Jed Lowrie‘s second stint with the Oakland Athletics has been extended another year, with the front office picking up his $6 million option for 2018. This may cause a scramble for the future of Oakland’s middle infield muddled until he leaves.
On Thursday, the Oakland Athletics decided exercise Jed Lowrie’s option, worth $6 million, for the 2018 season. The 34-year old was one of the few constants in the A’s lineup last year, playing in 151 games.
He sported a 4.0 WAR while slashing .277/14/69 last season. However, keeping Lowrie in the organization remains the logjam in the middle infield Oakland backed up.
With the acceptance of Lowrie’s option, the biggest blockade will be placed on youngster Franklin Barretto. Baretto, the #1 prospect in the A’s system and #32 in the MLB, was called up for 25 games in 2017.
He significantly underperformed and ended up being demoted soon after being called up. Although he failed to meet expectations, the fact he made an appearance in 2017 displays the immediate nature of Baretto being a full-time Athletic. However, keeping Lowrie gives the A’s an opportunity to hone Baretto’s skills for one more season.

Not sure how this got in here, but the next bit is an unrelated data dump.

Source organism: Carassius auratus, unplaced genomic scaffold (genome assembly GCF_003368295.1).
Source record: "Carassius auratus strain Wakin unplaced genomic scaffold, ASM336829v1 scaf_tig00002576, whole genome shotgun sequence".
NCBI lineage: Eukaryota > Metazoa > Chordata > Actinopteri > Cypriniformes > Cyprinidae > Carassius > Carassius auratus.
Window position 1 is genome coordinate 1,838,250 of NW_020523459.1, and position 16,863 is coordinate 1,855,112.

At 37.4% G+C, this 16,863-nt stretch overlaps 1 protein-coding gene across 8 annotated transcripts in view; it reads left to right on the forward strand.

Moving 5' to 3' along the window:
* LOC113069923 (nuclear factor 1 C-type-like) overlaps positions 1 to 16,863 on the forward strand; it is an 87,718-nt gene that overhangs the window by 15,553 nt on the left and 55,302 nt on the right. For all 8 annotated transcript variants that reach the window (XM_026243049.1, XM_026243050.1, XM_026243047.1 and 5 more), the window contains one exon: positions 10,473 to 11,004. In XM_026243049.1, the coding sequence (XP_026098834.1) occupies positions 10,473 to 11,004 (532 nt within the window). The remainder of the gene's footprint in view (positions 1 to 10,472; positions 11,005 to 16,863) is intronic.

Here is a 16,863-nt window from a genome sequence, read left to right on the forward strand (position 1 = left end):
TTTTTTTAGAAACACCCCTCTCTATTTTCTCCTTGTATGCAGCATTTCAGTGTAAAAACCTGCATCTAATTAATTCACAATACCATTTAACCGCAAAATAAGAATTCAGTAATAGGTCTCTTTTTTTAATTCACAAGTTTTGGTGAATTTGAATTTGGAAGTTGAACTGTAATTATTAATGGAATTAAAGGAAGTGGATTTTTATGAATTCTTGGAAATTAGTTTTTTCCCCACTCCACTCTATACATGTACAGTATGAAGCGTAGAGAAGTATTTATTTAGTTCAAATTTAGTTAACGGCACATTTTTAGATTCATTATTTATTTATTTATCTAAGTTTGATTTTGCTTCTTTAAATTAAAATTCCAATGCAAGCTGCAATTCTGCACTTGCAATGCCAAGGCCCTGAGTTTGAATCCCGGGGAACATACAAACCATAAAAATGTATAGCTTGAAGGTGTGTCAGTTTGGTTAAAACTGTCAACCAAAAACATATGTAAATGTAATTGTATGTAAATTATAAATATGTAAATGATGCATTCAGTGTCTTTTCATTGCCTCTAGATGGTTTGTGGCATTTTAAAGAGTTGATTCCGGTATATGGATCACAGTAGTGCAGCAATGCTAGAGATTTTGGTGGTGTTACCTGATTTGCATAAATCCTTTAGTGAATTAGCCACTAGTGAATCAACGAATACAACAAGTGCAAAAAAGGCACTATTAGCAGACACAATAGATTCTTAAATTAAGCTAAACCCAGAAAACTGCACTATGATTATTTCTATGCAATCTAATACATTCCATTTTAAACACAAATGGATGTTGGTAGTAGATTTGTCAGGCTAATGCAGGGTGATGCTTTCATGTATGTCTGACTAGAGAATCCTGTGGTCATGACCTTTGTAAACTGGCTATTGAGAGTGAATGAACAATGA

Chad Pinder, the A’s backup second baseman in the majors, faces more uncertainty about his playing time now that Lowrie has resigned.
Pinder, who can also play in the outfield, was expected to platoon with players like Matt Joyce, Boog Powell, and Jake Smolinski in the outfield next season, but denying Lowrie’s club option could have freed up an opportunity to solidify Pinder’s status as an everyday player. Stuck in a four-man rotation, Pinder may not find a chance to shine in Oakland.
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In their top 30 prospect list, the Oakland A’s have four-second baseman on the verge of being called up. They have another five listed as shortstops, which will certainly give Oakland a dilemma when deciding the two men who will man the middle infield. The main competition facing Lowrie will be Joey Wendle.
Wendle is in a similar scenario as Franklin Baretto, without the star prospect chip on his shoulder. Since Jed Lowrie’s option keeps him around another year, Wendle’s roster spot will continue to be occupied by the veteran.
However, Wendle has shown flashed of brilliance in his time in the majors. He had a .308 batting average since he was called up in September, and has similar numbers the prior year, which made a compelling argument for him to be a bench player in the majors this year.
Jed Lowrie can feel confident in his position as the starting second baseman in Oakland Athletics this year. On the other hand, he would have to beat out stiff competition if he wants to stay in the green and gold into 2019.